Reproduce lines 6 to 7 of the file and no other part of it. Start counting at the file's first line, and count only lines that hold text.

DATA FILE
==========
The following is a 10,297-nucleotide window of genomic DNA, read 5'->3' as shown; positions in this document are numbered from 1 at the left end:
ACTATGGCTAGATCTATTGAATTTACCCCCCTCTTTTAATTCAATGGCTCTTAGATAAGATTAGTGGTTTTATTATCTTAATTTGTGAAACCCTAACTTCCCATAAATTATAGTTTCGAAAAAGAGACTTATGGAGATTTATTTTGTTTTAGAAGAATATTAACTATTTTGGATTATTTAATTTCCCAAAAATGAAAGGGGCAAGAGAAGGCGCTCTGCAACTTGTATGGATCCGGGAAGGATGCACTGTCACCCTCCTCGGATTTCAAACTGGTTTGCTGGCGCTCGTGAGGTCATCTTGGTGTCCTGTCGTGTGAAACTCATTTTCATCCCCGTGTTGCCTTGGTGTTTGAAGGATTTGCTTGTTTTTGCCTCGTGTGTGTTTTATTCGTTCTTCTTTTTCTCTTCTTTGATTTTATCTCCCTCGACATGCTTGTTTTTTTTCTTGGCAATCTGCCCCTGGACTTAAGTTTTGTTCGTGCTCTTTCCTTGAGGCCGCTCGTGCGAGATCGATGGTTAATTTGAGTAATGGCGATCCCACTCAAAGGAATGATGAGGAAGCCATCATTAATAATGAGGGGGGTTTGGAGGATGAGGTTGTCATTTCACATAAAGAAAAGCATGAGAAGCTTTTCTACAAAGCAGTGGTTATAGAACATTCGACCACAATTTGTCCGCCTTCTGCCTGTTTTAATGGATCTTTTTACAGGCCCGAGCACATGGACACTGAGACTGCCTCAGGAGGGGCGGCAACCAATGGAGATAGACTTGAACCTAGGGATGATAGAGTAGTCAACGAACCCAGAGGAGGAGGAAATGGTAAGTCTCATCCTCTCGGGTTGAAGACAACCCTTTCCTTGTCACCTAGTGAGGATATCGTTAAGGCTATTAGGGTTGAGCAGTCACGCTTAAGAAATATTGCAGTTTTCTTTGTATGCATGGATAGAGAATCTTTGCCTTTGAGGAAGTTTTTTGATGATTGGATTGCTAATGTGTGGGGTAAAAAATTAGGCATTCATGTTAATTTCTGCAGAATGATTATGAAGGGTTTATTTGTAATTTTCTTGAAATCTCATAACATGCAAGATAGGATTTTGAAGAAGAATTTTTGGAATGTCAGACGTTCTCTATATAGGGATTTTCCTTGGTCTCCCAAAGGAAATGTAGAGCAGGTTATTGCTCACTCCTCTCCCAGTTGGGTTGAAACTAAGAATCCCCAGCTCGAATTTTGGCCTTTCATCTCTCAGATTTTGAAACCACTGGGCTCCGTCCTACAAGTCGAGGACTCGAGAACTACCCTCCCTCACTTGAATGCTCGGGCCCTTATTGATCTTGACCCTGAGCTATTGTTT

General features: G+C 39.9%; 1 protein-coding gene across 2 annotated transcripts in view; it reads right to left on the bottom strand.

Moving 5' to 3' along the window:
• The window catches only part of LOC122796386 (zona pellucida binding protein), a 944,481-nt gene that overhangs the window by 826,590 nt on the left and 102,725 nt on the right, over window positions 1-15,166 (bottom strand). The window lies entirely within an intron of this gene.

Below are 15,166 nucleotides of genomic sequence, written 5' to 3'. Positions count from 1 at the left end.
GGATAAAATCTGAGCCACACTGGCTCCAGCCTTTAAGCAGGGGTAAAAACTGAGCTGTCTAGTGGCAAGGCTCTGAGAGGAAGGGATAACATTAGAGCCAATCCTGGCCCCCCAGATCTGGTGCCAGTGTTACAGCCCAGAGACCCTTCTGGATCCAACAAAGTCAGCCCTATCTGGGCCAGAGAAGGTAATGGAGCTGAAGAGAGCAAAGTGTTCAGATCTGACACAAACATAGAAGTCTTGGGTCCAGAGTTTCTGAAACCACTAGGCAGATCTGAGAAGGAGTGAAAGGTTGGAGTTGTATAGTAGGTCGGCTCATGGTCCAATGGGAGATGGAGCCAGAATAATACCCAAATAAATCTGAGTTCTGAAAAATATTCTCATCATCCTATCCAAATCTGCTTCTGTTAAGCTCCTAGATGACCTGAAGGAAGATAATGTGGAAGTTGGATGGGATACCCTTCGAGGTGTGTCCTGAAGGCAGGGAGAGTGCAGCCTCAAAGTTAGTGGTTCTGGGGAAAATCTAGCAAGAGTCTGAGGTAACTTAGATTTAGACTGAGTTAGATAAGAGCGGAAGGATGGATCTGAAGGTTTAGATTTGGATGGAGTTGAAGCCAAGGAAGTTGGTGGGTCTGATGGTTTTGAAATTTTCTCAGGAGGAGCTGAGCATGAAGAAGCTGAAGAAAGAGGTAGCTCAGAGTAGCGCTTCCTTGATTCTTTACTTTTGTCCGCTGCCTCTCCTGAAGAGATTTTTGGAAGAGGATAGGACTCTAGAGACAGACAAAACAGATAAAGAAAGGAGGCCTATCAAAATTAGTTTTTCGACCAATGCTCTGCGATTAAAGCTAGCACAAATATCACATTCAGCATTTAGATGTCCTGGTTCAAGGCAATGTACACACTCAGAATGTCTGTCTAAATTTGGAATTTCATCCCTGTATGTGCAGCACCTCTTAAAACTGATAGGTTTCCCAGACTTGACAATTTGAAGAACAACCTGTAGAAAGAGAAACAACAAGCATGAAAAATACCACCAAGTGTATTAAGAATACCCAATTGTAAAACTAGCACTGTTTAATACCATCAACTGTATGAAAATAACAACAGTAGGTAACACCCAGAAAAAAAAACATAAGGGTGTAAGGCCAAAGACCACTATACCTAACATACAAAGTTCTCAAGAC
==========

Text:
Below are 15,166 nucleotides of genomic sequence, written 5' to 3'. Positions count from 1 at the left end.
GGATAAAATCTGAGCCACACTGGCTCCAGCCTTTAAGCAGGGGTAAAAACTGAGCTGTCTAGTGGCAAGGCTCTGAGAGGAAGGGATAACATTAGAGCCAATCCTGGCCCCCCAGATCTGGTGCCAGTGTTACAGCCCAGAGACCCTTCTGGATCCAACAAAGTCAGCCCTATCTGGGCCAGAGAAGGTAATGGAGCTGAAGAGAGCAAAGTGTTCAGATCTGACACAAACATAGAAGTCTTGGGTCCAGAGTTTCTGAAACCACTAGGCAGATCTGAGAAGGAGTGAAAGGTTGGAGTTGTATAGTAGGTCGGCTCATGGTCCAATGGGAGATGGAGCCAGAATAATACCCAAATAAATCTGAGTTCTGAAAAATATTCTCATCATCCTATCCAAATCTGCTTCTGTTAAGCTCCTAGATGACCTGAAGGAAGATAATGTGGAAGTTGGATGGGATACCCTTCGAGGTGTGTCCTGAAGGCAGGGAGAGTGCAGCCTCAAAGTTAGTGGTTCTGGGGAAAATCTAGCAAGAGTCTGAGGTAACTTAGATTTAGACTGAGTTAGATAAGAGCGGAAGGATGGATCTGAAGGTTTAGATTTGGATGGAGTTGAAGCCAAGGAAGTTGGTGGGTCTGATGGTTTTGAAATTTTCTCAGGAGGAGCTGAGCATGAAGAAGCTGAAGAAAGAGGTAGCTCAGAGTAGCGCTTCCTTGATTCTTTACTTTTGTCCGCTGCCTCTCCTGAAGAGATTTTTGGAAGAGGATAGGACTCTAGAGACAGACAAAACAGATAAAGAAAGGAGGCCTATCAAAATTAGTTTTTCGACCAATGCTCTGCGATTAAAGCTAGCACAAATATCACATTCAGCATTTAGATGTCCTGGTTCAAGGCAATGTACACACTCAGAATGTCTGTCTAAATTTGGAATTTCATCCCTGTATGTGCAGCACCTCTTAAAACTGATAGGTTTCCCAGACTTGACAATTTGAAGAACAACCTGTAGAAAGAGAAACAACAAGCATGAAAAATACCACCAAGTGTATTAAGAATACCCAATTGTAAAACTAGCACTGTTTAATACCATCAACTGTATGAAAATAACAACAGTAGGTAACACCCAGAAAAAAAAACATAAGGGTGTAAGGCCAAAGACCACTATACCTAACATACAAAGTTCTCAAGAC